How to secure commercial loads safely

Before heading out on the road, it’s important that both the employer and employee follow proper safety practices to make sure that any load is properly secured.

A man standing in front of his semi truck that is loaded.

Unsecured loads in a small pickup, flatbed truck, or trailer can be just as dangerous as an unsecured load on a 53-foot interstate semi-trailer. When unsecured loads fall from trailers or truck beds, they can cause cars to swerve, lose control and, ultimately, crash. They also damage vehicles and injure pedestrians and motorists. Lost loads have even caused fatalities in some instances. Traffic jams, extensive emergency department deployments, and large lawsuits often follow.

What are the steps an employer should take?

  • Maintain a written cargo securement policy. These policies explain how to secure equipment, supplies, and materials when they are transported. In addition to a written policy, provide illustrations or photos for key equipment. Your cargo securement policy should also list safe driving practices for transporting a load. Have all employees sign the policy after reading and provide them with a copy of the policy after they’ve signed it. It’s also a good idea to review the policy regularly with employees.
  • Provide hands-on training for everyone hauling a load. Show employees what you expect, and have them demonstrate that they understand. Not everyone’s reading and mechanical comprehension is the same, so hands-on training is typically the best way to reinforce your cargo securement policy.
  • Supply proper equipment for the job. This includes supplying your employees with cargo nets, tarps, bungee cords, and straps. Provide chains and slings with ratchets for heavy equipment, and provide wheel chocks for stabilizing a trailer while loading and unloading.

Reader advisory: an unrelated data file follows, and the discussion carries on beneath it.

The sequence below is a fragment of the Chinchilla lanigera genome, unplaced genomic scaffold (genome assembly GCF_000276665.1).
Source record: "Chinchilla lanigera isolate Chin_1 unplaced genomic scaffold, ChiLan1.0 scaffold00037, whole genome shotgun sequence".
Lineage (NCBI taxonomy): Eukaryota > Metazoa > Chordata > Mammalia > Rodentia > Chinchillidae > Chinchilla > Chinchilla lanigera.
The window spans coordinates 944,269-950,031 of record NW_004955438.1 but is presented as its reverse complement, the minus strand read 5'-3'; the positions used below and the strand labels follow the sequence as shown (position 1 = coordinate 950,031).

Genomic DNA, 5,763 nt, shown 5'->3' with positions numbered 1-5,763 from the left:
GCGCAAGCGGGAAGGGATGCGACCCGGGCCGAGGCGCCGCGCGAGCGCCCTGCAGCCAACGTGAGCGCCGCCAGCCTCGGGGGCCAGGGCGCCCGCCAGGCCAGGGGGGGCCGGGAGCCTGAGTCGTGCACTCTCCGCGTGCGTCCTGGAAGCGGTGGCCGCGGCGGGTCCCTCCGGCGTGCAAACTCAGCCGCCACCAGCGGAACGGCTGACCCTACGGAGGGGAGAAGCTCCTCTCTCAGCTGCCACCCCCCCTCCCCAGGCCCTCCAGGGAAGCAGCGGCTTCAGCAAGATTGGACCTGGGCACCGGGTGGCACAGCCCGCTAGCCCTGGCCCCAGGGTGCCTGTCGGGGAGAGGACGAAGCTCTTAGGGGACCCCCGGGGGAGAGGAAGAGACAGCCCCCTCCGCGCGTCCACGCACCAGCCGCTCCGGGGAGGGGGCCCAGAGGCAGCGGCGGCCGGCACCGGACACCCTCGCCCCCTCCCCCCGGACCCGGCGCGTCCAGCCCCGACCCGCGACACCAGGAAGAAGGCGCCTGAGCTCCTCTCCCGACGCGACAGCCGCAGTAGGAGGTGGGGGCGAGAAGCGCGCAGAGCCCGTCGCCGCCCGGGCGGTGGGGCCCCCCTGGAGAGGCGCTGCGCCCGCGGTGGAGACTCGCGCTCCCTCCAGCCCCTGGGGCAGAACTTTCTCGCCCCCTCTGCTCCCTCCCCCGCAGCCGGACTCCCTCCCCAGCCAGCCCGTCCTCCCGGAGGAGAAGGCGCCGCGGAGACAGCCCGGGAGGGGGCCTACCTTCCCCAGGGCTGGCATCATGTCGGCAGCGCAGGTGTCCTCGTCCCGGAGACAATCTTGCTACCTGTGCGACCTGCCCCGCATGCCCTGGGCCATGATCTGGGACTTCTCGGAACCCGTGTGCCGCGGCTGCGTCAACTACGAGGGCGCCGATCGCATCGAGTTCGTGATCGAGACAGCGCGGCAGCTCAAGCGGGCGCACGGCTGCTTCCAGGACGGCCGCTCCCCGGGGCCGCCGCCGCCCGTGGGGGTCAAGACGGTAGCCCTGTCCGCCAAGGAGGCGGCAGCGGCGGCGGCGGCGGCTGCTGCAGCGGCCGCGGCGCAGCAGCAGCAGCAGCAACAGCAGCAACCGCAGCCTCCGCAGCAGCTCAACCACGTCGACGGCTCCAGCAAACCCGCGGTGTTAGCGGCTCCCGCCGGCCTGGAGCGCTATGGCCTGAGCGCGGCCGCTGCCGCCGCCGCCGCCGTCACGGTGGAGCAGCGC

• Understand cargo weight restrictions and compliance. If the combined weight of a truck, trailer, supplies, and equipment exceeds 10,000 pounds, the driver will be required to obtain the proper medical certificate, stop at roadside inspection stations, and comply with cargo securement regulations for commercial truckers.

What are the steps an employee should take?

  • Make sure the parking brake is on and wheels are chocked during loading and unloading.
  • Cover any load that has the potential to throw wind-driven debris – like gravel, pea stone, mulch, or refuse – out of the truck.
  • Balance all loads so that weight is equal in all parts of the truck or trailer. Unequal weight can make the vehicle or trailer unstable during turns.
  • Do not make sudden swerves, stops, or acceleration. Swerving can cause you to lose control. Sudden stops and accelerations cause materials to rush to the front or out the back of the trailer.
  • Watch mirrors frequently, being aware of passing vehicles, especially large trucks that may create wind pressure and cause a trailer to swerve.
  • Make sure the safety chains are always secured at the ball hitch when trailer towing.
  • Never assume a co-worker tied down or secured the load. This is the responsibility of the driver.
  • Make sure everything is tied down or kept in place from flying out of the trailer or truck bed.
  • Never speed. Speeding with a loaded vehicle is very dangerous.

Your trucks and trailers are million-dollar billboards. How they are used on public roadways can advertise your business reputation and professionalism. Misused, they can advertise the actions of a careless employee, compromising years of hard work made to build a solid business reputation. Protect your investment; train and equip your employees to transport loads and equipment safely.

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